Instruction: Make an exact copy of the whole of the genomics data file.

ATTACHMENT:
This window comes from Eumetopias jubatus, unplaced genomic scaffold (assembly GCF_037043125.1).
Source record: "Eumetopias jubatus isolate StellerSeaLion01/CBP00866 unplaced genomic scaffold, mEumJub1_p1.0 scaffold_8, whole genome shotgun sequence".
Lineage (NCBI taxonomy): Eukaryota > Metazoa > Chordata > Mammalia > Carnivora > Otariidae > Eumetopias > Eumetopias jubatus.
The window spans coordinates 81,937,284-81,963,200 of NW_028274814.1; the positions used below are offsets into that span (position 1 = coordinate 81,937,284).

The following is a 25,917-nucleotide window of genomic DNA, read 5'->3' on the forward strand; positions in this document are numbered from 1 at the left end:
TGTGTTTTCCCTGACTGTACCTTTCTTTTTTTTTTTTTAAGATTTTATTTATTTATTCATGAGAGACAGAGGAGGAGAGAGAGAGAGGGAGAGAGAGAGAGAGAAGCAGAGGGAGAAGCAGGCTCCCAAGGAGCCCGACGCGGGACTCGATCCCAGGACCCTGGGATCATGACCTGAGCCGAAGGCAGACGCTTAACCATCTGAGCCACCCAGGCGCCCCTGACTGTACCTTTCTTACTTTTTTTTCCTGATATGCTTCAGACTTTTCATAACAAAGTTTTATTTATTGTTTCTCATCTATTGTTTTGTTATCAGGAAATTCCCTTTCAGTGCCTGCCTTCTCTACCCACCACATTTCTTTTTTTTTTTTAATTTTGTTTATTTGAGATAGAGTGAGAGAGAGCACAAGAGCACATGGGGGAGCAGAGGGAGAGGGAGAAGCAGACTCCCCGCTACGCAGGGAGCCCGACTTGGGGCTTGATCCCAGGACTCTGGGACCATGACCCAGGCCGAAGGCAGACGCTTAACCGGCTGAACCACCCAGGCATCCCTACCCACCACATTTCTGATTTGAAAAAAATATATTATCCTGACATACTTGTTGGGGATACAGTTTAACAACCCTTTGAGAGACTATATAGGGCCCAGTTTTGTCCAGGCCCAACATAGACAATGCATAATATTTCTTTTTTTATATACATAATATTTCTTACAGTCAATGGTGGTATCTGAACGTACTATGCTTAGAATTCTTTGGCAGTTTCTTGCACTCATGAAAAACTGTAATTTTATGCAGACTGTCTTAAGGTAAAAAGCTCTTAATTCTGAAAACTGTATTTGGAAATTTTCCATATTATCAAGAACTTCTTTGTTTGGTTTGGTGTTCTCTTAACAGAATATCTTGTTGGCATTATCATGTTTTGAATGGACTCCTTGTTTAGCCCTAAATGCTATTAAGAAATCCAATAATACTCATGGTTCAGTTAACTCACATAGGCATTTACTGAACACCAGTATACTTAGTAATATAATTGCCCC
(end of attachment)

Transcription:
This window comes from Eumetopias jubatus, unplaced genomic scaffold (assembly GCF_037043125.1).
Source record: "Eumetopias jubatus isolate StellerSeaLion01/CBP00866 unplaced genomic scaffold, mEumJub1_p1.0 scaffold_8, whole genome shotgun sequence".
Lineage (NCBI taxonomy): Eukaryota > Metazoa > Chordata > Mammalia > Carnivora > Otariidae > Eumetopias > Eumetopias jubatus.
The window spans coordinates 81,937,284-81,963,200 of NW_028274814.1; the positions used below are offsets into that span (position 1 = coordinate 81,937,284).

The following is a 25,917-nucleotide window of genomic DNA, read 5'->3' on the forward strand; positions in this document are numbered from 1 at the left end:
TGTGTTTTCCCTGACTGTACCTTTCTTTTTTTTTTTTTAAGATTTTATTTATTTATTCATGAGAGACAGAGGAGGAGAGAGAGAGAGGGAGAGAGAGAGAGAGAAGCAGAGGGAGAAGCAGGCTCCCAAGGAGCCCGACGCGGGACTCGATCCCAGGACCCTGGGATCATGACCTGAGCCGAAGGCAGACGCTTAACCATCTGAGCCACCCAGGCGCCCCTGACTGTACCTTTCTTACTTTTTTTTCCTGATATGCTTCAGACTTTTCATAACAAAGTTTTATTTATTGTTTCTCATCTATTGTTTTGTTATCAGGAAATTCCCTTTCAGTGCCTGCCTTCTCTACCCACCACATTTCTTTTTTTTTTTTAATTTTGTTTATTTGAGATAGAGTGAGAGAGAGCACAAGAGCACATGGGGGAGCAGAGGGAGAGGGAGAAGCAGACTCCCCGCTACGCAGGGAGCCCGACTTGGGGCTTGATCCCAGGACTCTGGGACCATGACCCAGGCCGAAGGCAGACGCTTAACCGGCTGAACCACCCAGGCATCCCTACCCACCACATTTCTGATTTGAAAAAAATATATTATCCTGACATACTTGTTGGGGATACAGTTTAACAACCCTTTGAGAGACTATATAGGGCCCAGTTTTGTCCAGGCCCAACATAGACAATGCATAATATTTCTTTTTTTATATACATAATATTTCTTACAGTCAATGGTGGTATCTGAACGTACTATGCTTAGAATTCTTTGGCAGTTTCTTGCACTCATGAAAAACTGTAATTTTATGCAGACTGTCTTAAGGTAAAAAGCTCTTAATTCTGAAAACTGTATTTGGAAATTTTCCATATTATCAAGAACTTCTTTGTTTGGTTTGGTGTTCTCTTAACAGAATATCTTGTTGGCATTATCATGTTTTGAATGGACTCCTTGTTTAGCCCTAAATGCTATTAAGAAATCCAATAATACTCATGGTTCAGTTAACTCACATAGGCATTTACTGAACACCAGTATACTTAGTAATATAATTGCCCC